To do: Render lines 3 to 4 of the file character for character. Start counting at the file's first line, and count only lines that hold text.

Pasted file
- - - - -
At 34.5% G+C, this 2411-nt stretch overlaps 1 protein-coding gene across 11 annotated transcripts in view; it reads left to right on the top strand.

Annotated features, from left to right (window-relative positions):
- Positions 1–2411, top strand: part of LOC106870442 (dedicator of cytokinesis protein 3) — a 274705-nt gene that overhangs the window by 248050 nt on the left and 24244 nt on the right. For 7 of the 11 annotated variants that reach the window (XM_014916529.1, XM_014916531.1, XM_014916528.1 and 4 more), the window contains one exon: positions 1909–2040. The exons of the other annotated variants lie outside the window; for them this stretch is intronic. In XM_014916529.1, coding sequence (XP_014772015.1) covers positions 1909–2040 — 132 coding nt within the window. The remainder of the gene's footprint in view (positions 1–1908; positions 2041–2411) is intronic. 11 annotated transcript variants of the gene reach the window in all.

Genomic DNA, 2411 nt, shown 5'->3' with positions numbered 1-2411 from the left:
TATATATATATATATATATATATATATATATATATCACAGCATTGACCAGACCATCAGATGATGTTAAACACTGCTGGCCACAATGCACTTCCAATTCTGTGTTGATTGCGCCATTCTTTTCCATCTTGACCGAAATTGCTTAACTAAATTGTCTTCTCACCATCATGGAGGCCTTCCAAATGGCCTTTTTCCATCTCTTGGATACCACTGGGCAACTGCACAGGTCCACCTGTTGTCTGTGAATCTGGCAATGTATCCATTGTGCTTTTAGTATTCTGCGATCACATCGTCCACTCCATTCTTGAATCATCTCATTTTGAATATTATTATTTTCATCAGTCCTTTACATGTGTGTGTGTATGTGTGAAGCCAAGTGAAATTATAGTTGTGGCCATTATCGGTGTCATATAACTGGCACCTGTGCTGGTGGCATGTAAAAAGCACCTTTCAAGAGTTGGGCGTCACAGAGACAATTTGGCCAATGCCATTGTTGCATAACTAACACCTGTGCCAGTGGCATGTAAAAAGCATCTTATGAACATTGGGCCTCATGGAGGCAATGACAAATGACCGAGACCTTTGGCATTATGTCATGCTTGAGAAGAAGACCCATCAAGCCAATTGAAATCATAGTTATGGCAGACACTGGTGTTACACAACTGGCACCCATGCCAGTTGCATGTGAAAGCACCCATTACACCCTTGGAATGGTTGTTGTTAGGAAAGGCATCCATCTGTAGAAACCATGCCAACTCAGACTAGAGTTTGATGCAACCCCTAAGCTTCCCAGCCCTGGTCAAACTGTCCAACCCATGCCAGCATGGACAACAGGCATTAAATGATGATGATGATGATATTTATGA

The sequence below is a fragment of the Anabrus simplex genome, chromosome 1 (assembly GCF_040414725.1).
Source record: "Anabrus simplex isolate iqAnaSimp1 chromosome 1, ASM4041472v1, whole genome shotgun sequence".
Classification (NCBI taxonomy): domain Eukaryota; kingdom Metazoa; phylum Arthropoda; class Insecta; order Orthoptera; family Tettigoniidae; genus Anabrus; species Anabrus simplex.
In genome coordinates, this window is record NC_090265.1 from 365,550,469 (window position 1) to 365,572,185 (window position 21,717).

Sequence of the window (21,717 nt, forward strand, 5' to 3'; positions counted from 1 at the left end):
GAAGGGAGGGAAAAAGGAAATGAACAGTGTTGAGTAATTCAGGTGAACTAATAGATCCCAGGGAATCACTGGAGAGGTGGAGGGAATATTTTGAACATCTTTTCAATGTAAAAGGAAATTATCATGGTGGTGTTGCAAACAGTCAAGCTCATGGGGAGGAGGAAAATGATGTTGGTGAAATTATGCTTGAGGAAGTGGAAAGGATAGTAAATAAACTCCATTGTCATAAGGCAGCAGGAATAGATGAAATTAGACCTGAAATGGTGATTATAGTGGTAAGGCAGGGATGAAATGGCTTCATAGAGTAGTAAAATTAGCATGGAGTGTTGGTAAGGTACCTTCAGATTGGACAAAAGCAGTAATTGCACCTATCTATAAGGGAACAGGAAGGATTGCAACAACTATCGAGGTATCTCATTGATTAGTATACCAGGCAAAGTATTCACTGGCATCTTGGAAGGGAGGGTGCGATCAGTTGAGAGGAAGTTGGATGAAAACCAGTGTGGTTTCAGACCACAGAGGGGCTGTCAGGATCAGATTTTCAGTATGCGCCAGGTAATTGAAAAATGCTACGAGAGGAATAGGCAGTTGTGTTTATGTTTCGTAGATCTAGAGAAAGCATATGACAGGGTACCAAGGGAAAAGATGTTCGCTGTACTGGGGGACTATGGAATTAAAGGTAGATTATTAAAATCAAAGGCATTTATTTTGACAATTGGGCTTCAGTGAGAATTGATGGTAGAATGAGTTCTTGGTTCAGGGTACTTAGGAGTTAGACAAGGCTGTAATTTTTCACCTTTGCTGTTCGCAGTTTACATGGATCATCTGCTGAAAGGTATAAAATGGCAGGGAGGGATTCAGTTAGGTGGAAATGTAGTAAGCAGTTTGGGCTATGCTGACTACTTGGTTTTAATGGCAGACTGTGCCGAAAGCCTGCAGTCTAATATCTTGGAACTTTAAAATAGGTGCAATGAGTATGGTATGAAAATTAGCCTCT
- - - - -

- Positions 1–2411, top strand: part of LOC106870442 (dedicator of cytokinesis protein 3) — a 274705-nt gene that overhangs the window by 248050 nt on the left and 24244 nt on the right. For 7 of the 11 annotated variants that reach the window (XM_014916529.1, XM_014916531.1, XM_014916528.1 and 4 more), the window contains one exon: positions 1909–2040. The exons of the other annotated variants lie outside the window; for them this stretch is intronic. In XM_014916529.1, coding sequence (XP_014772015.1) covers positions 1909–2040 — 132 coding nt within the window. The remainder of the gene's footprint in view (positions 1–1908; positions 2041–2411) is intronic. 11 annotated transcript variants of the gene reach the window in all.

Genomic DNA, 2411 nt, shown 5'->3' with positions numbered 1-2411 from the left: